Jethro priest of Midian, Moses’ father-in-law, heard all that God had done for Moses and for Israel His people, how the LORD had brought Israel out from Egypt.
So Jethro, Moses’ father-in-law, took Zipporah, Moses’ wife, after she had been sent home,
and her two sons—of whom one was named Gershom, that is to say, “I have been a strangeraHeb. ger. in a foreign land”;
and the other was named Eliezer,bLit. “(My) God is help.” meaning, “The God of my father was my help, and He delivered me from the sword of Pharaoh.”
Jethro, Moses’ father-in-law, brought Moses’ sons and wife to him in the wilderness, where he was encamped at the mountain of God.
He sent word to Moses, “I, your father-in-law Jethro, am coming to you, with your wife and her two sons.”
Moses went out to meet his father-in-law; he bowed low and kissed him; each asked after the other’s welfare, and they went into the tent.
Moses then recounted to his father-in-law everything that the LORD had done to Pharaoh and to the Egyptians for Israel’s sake, all the hardships that had befallen them on the way, and how the LORD had delivered them.
And Jethro rejoiced over all the kindness that the LORD had shown Israel when He delivered them from the Egyptians.
“Blessed be the LORD,” Jethro said, “who delivered you from the Egyptians and from Pharaoh, and who delivered the people from under the hand of the Egyptians.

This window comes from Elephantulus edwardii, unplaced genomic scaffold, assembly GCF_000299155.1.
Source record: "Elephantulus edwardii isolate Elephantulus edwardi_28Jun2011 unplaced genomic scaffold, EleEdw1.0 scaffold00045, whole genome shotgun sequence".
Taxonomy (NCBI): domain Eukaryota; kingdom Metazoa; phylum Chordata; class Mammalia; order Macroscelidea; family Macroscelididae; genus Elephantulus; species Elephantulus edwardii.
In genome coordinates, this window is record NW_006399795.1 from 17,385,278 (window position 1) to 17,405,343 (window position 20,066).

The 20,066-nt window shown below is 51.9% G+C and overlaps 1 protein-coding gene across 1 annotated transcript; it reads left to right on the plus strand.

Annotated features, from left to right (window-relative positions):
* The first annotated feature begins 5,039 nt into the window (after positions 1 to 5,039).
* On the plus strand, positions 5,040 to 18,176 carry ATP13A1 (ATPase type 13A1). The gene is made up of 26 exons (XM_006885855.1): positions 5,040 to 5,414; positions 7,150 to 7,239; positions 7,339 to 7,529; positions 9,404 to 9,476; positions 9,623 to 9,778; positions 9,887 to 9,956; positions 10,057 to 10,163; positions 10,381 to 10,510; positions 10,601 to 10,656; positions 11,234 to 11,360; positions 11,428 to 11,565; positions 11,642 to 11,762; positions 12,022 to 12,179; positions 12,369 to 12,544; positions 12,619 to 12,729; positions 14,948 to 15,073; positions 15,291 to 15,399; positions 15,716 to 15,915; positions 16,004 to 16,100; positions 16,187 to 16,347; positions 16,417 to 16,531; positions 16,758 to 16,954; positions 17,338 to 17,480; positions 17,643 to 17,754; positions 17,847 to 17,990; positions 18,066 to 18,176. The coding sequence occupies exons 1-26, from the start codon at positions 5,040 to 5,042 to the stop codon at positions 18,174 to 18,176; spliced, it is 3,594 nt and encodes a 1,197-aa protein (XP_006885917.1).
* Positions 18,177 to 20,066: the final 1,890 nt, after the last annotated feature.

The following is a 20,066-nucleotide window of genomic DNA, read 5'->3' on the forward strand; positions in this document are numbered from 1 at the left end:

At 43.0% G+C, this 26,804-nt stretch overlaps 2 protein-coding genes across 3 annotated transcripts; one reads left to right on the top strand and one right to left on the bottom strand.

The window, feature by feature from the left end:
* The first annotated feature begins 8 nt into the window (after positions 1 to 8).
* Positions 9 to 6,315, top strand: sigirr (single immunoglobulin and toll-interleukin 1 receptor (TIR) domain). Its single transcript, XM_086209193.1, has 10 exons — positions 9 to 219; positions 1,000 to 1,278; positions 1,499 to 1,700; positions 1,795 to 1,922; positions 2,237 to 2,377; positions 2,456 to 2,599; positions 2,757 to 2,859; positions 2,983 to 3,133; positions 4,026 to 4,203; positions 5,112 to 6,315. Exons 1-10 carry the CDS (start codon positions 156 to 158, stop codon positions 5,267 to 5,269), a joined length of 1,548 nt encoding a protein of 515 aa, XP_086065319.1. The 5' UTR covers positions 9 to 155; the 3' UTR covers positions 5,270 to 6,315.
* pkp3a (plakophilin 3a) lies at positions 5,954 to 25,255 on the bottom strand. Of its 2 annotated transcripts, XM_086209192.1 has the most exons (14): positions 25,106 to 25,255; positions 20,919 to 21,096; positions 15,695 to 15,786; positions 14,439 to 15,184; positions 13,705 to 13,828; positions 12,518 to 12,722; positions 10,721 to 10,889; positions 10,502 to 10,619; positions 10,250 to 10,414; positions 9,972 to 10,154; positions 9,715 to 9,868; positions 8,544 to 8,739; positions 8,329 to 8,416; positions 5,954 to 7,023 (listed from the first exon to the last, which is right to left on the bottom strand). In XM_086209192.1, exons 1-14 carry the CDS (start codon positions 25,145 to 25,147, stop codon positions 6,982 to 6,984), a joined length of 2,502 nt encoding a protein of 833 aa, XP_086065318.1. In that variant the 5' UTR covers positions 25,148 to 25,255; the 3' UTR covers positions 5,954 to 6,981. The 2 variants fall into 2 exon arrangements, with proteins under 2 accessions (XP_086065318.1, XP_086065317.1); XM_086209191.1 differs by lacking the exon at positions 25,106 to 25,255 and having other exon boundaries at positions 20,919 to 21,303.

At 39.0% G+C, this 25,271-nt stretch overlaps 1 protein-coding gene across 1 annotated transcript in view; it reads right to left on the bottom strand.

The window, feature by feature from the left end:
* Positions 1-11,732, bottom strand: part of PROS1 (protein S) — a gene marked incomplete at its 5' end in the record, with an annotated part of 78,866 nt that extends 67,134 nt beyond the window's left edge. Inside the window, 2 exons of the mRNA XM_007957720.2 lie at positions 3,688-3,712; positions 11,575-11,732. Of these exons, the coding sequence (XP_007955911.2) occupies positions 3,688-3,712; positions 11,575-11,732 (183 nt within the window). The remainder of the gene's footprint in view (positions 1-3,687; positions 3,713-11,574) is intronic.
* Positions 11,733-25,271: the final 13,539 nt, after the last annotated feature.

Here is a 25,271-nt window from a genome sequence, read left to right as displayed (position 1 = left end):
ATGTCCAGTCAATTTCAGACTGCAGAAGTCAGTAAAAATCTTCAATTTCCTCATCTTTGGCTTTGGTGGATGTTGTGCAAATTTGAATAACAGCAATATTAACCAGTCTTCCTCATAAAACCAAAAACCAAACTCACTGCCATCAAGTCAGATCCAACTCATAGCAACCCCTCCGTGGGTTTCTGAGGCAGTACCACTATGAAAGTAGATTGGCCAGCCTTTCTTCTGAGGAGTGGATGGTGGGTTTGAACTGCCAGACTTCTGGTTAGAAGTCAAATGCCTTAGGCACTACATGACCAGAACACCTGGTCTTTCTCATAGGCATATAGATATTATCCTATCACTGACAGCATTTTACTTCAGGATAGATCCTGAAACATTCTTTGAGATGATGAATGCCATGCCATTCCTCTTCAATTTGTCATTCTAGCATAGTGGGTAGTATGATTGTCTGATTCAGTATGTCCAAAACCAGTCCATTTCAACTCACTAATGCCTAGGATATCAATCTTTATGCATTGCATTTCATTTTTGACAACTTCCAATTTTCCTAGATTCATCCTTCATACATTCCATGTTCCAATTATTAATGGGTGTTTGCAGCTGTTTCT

Now I know that the LORD is greater than all gods, cMeaning of Heb. uncertain.yes, by the result of their very schemes against [the people].”-c
And Jethro, Moses’ father-in-law, brought a burnt offering and sacrifices for God; and Aaron came with all the elders of Israel to partake of the meal before God with Moses’ father-in-law.
Next day, Moses sat as magistrate among the people, while the people stood about Moses from morning until evening.
But when Moses’ father-in-law saw how much he had to do for the people, he said, “What is this thing that you are doing to the people? Why do you actdLit. “sit” as magistrate; cf. v. 13. alone, while all the people stand about you from morning until evening?”
Moses replied to his father-in-law, “It is because the people come to me to inquire of God.
When they have a dispute, it comes before me, and I decide between one person and another, and I make known the laws and teachings of God.”
But Moses’ father-in-law said to him, “The thing you are doing is not right;
you will surely wear yourself out, and these people as well. For the task is too heavy for you; you cannot do it alone.
Now listen to me. I will give you counsel, and God be with you! You represent the people before God: you bring the disputes before God,
and enjoin upon them the laws and the teachings, and make known to them the way they are to go and the practices they are to follow.
You shall also seek out from among all the people capable men who fear God, trustworthy men who spurn ill-gotten gain. Set these over them as chiefs of thousands, hundreds, fifties, and tens,
and let them judge the people at all times. Have them bring every major dispute to you, but let them decide every minor dispute themselves. Make it easier for yourself by letting them share the burden with you.
If you do this—and God so commands you—you will be able to bear up; and all these people too will go home unwearied.”
Moses heeded his father-in-law and did just as he had said.
Moses chose capable men out of all Israel, and appointed them heads over the people—chiefs of thousands, hundreds, fifties, and tens;
and they judged the people at all times: the difficult matters they would bring to Moses, and all the minor matters they would decide themselves.
Then Moses bade his father-in-law farewell, and he went his way to his own land.